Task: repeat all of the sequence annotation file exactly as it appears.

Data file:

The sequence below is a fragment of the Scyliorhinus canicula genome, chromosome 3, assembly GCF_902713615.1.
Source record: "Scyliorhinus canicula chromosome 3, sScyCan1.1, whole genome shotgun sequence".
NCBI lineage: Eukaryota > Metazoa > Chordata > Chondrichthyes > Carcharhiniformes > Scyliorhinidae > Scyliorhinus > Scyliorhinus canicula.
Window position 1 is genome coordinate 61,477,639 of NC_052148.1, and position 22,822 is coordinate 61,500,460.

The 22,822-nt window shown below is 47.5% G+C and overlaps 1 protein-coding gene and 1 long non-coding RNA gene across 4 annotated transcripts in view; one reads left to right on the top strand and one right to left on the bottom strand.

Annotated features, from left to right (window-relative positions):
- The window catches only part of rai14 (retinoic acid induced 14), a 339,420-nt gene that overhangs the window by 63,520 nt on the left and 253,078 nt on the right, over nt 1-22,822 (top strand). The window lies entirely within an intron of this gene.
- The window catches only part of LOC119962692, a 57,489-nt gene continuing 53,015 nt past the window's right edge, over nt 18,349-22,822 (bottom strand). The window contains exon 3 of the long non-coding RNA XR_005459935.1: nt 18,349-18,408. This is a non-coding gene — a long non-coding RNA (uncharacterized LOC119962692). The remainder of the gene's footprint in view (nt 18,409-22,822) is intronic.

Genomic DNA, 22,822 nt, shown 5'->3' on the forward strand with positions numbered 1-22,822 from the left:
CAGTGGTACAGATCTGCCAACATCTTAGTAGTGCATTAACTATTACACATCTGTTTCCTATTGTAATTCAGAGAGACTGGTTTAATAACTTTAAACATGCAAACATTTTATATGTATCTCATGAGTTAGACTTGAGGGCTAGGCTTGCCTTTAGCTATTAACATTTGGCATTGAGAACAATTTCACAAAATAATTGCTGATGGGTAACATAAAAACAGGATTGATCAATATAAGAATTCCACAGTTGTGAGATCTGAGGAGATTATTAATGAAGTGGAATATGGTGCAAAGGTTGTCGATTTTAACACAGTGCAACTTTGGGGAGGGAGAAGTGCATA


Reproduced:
The sequence below is a fragment of the Scyliorhinus canicula genome, chromosome 3, assembly GCF_902713615.1.
Source record: "Scyliorhinus canicula chromosome 3, sScyCan1.1, whole genome shotgun sequence".
NCBI lineage: Eukaryota > Metazoa > Chordata > Chondrichthyes > Carcharhiniformes > Scyliorhinidae > Scyliorhinus > Scyliorhinus canicula.
Window position 1 is genome coordinate 61,477,639 of NC_052148.1, and position 22,822 is coordinate 61,500,460.

The 22,822-nt window shown below is 47.5% G+C and overlaps 1 protein-coding gene and 1 long non-coding RNA gene across 4 annotated transcripts in view; one reads left to right on the top strand and one right to left on the bottom strand.

Annotated features, from left to right (window-relative positions):
- The window catches only part of rai14 (retinoic acid induced 14), a 339,420-nt gene that overhangs the window by 63,520 nt on the left and 253,078 nt on the right, over nt 1-22,822 (top strand). The window lies entirely within an intron of this gene.
- The window catches only part of LOC119962692, a 57,489-nt gene continuing 53,015 nt past the window's right edge, over nt 18,349-22,822 (bottom strand). The window contains exon 3 of the long non-coding RNA XR_005459935.1: nt 18,349-18,408. This is a non-coding gene — a long non-coding RNA (uncharacterized LOC119962692). The remainder of the gene's footprint in view (nt 18,409-22,822) is intronic.

Genomic DNA, 22,822 nt, shown 5'->3' on the forward strand with positions numbered 1-22,822 from the left:
CAGTGGTACAGATCTGCCAACATCTTAGTAGTGCATTAACTATTACACATCTGTTTCCTATTGTAATTCAGAGAGACTGGTTTAATAACTTTAAACATGCAAACATTTTATATGTATCTCATGAGTTAGACTTGAGGGCTAGGCTTGCCTTTAGCTATTAACATTTGGCATTGAGAACAATTTCACAAAATAATTGCTGATGGGTAACATAAAAACAGGATTGATCAATATAAGAATTCCACAGTTGTGAGATCTGAGGAGATTATTAATGAAGTGGAATATGGTGCAAAGGTTGTCGATTTTAACACAGTGCAACTTTGGGGAGGGAGAAGTGCATA